As the nation gets close to plunging over the metaphorical fiscal cliff, triggering what could be massive tax increases and spending cuts in January, scores of businesses are taking steps to soften the landing for their shareholders.
More than 100 companies nationwide are paying dividends in advance this year so their investors won’t get taxed more heavily for the money next year. And experts believe the number of firms jumping on the early-dividend bandwagon is bound to increase.
“We’re going to see an avalanche,” said Howard Silverblatt, a senior index analyst with Standard & Poor’s. “It’s a no-brainer. If I’m a shareholder and you don’t do that, you’re going to hear from me.”
But the rush to pay dividends before the end of the year drew fire from one liberal-leaning tax reform group.
“This is just the masters of the universe taking care of each other,” complained Rebecca Wilkins, senior counsel at Citizens for Tax Justice, a Washington, D.C. research group that has been critical of corporate tax practices.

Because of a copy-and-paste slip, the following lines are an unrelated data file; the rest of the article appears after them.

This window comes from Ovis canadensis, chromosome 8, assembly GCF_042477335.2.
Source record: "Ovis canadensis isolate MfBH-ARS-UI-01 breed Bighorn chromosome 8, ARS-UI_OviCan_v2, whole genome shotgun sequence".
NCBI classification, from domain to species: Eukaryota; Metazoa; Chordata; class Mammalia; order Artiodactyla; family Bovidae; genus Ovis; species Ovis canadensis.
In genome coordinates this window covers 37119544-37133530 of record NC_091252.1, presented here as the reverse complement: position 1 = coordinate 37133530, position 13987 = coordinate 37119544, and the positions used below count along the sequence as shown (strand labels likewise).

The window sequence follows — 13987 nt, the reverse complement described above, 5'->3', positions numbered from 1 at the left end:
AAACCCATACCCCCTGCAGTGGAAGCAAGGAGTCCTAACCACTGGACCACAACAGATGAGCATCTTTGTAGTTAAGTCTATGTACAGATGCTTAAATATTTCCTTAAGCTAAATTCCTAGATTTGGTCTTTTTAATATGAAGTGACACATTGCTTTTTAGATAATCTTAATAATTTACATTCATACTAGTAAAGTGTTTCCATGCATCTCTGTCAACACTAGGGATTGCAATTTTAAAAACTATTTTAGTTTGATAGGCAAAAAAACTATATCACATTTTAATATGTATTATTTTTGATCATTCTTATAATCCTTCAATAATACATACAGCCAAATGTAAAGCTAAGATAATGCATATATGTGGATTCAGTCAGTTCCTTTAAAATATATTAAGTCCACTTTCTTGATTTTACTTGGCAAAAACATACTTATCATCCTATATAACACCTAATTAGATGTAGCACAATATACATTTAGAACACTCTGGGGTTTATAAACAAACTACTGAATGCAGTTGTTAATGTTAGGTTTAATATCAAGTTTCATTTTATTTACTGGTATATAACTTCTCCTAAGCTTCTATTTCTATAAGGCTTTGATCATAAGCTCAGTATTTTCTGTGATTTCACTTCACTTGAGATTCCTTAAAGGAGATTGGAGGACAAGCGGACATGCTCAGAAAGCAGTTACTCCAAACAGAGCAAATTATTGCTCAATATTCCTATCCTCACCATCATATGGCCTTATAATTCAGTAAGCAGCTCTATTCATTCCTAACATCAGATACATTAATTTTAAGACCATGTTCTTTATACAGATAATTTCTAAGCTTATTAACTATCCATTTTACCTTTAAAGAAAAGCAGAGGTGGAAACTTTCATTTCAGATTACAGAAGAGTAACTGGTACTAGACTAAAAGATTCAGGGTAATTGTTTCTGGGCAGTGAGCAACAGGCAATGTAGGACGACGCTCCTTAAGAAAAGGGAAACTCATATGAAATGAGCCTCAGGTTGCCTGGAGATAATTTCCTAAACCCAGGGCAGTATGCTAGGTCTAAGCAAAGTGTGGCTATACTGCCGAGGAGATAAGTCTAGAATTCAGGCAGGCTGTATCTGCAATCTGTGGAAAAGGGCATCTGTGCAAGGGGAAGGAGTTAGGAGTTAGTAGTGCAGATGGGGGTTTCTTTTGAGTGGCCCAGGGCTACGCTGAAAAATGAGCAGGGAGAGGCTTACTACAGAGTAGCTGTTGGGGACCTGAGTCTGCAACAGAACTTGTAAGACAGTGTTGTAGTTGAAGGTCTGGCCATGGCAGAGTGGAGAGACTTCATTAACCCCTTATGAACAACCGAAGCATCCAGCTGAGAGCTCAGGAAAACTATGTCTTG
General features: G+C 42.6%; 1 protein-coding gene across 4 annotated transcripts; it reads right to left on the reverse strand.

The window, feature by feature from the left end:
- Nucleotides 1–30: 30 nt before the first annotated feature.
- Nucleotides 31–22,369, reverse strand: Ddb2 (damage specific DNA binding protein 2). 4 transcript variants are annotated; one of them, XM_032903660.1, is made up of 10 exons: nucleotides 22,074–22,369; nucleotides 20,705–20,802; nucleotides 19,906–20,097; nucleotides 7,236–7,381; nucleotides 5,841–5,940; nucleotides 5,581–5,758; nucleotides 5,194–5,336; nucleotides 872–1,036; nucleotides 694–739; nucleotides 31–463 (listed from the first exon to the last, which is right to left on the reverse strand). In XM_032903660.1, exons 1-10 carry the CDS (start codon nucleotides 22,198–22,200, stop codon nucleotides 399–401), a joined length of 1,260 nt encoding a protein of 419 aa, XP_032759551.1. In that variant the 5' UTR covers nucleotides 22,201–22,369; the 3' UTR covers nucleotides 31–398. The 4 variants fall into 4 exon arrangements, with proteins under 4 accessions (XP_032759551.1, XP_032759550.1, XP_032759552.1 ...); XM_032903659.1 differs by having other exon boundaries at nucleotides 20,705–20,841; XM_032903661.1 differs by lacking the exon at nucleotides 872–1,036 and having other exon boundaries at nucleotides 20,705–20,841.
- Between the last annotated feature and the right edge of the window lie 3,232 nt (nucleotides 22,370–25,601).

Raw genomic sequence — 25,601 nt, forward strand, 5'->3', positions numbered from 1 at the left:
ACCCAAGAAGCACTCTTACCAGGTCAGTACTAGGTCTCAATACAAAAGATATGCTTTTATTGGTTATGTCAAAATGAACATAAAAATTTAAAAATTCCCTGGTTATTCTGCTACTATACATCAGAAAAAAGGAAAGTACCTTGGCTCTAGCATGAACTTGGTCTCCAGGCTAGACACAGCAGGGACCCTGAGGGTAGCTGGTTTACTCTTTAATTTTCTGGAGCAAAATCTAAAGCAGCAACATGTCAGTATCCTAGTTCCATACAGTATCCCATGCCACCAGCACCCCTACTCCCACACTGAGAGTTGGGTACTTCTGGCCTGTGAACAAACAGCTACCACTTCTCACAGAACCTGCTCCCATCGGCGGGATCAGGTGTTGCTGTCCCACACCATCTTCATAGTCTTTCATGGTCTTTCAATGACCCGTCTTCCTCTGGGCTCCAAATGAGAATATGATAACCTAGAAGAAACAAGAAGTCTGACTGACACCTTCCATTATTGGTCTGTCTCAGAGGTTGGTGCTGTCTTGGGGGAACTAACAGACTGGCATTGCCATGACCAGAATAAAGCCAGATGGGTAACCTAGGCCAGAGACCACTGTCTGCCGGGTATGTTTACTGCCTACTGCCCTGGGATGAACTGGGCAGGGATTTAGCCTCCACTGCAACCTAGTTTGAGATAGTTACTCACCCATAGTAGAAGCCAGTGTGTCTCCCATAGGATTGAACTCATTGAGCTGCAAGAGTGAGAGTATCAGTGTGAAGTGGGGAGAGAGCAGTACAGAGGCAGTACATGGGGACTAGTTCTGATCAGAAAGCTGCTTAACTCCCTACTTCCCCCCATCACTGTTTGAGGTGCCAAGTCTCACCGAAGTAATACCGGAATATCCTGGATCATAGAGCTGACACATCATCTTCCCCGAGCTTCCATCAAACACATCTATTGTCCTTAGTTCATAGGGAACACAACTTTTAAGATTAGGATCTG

The fiscal cliff refers to the year-end expiration of 2003 legislation that cut taxes, reducing the rate for dividends from 38.6 percent to 15 percent. Unless Congress and President Obama work out a compromise, the rate will rise again. And that change — coupled with a surcharge also set to go into effect in January to help pay for Mr. Obama’s health care law — would boost the dividend tax rate for the county’s highest earners to 43.4 percent, experts say.
As a result, Standard & Poor’s has seen a big jump in companies issuing dividends before the law runs out. In November, 228 companies awarded “extra” dividends, compared with only 72 in November of last year.
Companies that moved dividend payments from 2013 to 2012 — or have announced an extra dividend before 2013 — include Wal-Mart Stores Inc., Campbell Soup Co., Dillard’s Inc., and Ethan Allen Interiors Inc.
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